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On Wednesday, April 16, the Center for Women and Financial Independence held the second annual Draper Business Plan Competition, sponsored by alumna Melissa Draper ’77 and her husband Tim Draper, at the Campus Center.
They founded the program in order to encourage students of all majors to generate creative business ideas and turn them into a model. In preparation for the competition, WFI held a series of workshops to assist students convert their ideas into viable businesses. These workshops covered networking, planning, pitching and selling a business model.
Winning submissions last year received $10,000 for the grand prize, $7,500 for the second place prize, $5,000 for third prize, and $500 for the audience favorite. However, this year the judges decided to have one grand prize of $10,000 and three runner-up prizes of $5,000. Smith student Thu Do ’16 and UMass Amherst student Tung Pham ’15 won this year’s competition with their submission “Helix” – a system to streamline customer transactions with one’s fingerprints.
First runner-up Laura Lubben ’16 and Jasmine Setoodehnia ’14 presented their submission “Mother Nurture.” Said Lubben, “Mother Nurture is a monthly subscription service that allows women to explore a professionally [crafted] box of safe and organic samples customized to each month of their pregnancy.” Julia Edwards ’15 won second runner-up with “Eyeglass,” and third runner-up was Hanyu Zhang ’15 and Jinglin Huang ’14 with “Build for Africa.”
This year the program also accepted submissions from Barnard, Bay Path and Mount Holyoke Colleges in hopes of inspiring more women to take a shot at entrepreneurship.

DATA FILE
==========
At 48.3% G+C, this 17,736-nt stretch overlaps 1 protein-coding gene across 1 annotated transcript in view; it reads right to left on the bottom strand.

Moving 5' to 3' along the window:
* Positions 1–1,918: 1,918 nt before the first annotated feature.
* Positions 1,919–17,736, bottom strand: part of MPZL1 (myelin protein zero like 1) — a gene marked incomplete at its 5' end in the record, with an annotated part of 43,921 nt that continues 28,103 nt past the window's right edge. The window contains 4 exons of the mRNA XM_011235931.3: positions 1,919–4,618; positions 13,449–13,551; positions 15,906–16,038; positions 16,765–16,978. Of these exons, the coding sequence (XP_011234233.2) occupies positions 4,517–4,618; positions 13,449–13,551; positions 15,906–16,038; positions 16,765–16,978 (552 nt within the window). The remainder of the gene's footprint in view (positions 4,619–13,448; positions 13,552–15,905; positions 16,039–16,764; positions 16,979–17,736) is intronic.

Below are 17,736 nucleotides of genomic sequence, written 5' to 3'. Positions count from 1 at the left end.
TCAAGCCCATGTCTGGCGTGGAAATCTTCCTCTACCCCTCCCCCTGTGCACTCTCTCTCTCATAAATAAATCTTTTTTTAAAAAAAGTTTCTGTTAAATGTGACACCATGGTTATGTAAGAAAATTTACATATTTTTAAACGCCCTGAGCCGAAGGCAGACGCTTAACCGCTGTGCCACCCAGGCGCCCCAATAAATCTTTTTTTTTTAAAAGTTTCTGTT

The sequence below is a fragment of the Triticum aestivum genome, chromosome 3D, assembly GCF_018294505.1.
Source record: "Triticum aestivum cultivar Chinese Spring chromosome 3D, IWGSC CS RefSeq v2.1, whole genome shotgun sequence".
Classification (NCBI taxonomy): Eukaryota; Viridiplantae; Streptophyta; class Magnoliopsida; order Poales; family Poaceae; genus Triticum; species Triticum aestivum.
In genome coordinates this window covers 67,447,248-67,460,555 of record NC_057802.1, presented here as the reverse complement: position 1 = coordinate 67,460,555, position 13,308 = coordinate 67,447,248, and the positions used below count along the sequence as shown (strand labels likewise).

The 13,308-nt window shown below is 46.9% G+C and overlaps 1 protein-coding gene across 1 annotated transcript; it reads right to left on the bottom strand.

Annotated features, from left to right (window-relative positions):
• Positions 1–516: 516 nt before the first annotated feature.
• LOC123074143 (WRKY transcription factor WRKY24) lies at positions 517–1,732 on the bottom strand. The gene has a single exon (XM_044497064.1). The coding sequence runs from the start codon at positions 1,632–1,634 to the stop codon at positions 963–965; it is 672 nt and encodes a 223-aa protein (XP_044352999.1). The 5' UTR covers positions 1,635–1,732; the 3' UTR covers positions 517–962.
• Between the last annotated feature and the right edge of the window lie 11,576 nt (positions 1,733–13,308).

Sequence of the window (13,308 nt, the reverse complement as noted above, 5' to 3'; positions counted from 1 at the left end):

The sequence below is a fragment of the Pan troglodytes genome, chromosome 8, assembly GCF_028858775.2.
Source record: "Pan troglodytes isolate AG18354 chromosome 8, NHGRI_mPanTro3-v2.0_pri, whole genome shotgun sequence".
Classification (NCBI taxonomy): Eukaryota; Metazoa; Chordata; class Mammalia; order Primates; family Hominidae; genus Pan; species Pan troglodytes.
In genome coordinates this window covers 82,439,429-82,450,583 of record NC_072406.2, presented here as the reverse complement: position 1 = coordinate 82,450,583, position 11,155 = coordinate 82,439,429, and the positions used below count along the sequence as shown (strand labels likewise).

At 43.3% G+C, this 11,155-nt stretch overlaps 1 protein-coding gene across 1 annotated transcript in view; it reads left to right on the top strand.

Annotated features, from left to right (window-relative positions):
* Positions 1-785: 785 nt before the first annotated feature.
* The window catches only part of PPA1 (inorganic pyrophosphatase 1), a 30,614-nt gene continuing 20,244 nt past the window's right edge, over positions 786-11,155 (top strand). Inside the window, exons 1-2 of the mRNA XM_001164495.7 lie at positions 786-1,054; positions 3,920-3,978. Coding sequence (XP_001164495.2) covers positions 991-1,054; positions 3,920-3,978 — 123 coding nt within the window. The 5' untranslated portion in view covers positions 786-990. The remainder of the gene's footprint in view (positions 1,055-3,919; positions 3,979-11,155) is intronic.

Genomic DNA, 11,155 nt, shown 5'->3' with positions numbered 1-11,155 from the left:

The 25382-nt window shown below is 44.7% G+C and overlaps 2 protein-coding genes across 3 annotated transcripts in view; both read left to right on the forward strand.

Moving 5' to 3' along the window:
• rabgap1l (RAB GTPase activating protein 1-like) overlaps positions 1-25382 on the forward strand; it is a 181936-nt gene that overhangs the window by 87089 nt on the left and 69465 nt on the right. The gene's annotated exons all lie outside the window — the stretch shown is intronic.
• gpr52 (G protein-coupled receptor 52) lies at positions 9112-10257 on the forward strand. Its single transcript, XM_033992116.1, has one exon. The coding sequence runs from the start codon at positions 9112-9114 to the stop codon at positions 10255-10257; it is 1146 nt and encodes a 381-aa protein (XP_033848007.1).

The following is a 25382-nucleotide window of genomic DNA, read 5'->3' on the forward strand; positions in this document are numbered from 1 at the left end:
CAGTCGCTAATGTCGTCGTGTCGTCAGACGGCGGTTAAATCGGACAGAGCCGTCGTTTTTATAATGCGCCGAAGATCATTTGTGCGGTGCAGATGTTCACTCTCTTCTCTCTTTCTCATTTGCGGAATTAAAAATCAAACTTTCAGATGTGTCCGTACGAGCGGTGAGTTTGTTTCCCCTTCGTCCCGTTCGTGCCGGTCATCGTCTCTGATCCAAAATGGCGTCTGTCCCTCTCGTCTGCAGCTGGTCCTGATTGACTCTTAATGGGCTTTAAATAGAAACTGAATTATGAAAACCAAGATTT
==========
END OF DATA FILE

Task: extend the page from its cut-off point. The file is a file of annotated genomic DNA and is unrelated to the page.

Celine Rosak ’16, who participated in the J-term workshop series, said, “Women in entrepreneurship are a highly valuable, but untapped, resource that needs to be supported and encouraged… Before the J-term class I had not considered entrepreneurship as something that I would ever be interested in, but after taking the class and attending the prep workshops, I have become very interested in the field.”
Lubben also spoke of the benefits of competing in the Draper program: “This competition was one of the most rewarding things I have done at Smith. Competitions like this allow women to turn their idea into something tangible. I think this gives women the confidence to go after their idea and shows them that it does have value.”
Smith will continue to host the Draper Business Plan Competition in the future. Lubben voiced one concern with this year’s program, “After last year’s competition the winner got to have dinner with the judges. I was disappointed that this was not the same this year. I think that was the biggest prize, and it was unfortunately taken away.”
Still enthusiasm for the competition remained strong. Rosak commented, “There was a lot of attendance at this year’s event, which I imagine might encourage more Smith students to participate next year. This is an exciting event, and I can only imagine that it will continue to grow and expand as time goes on.”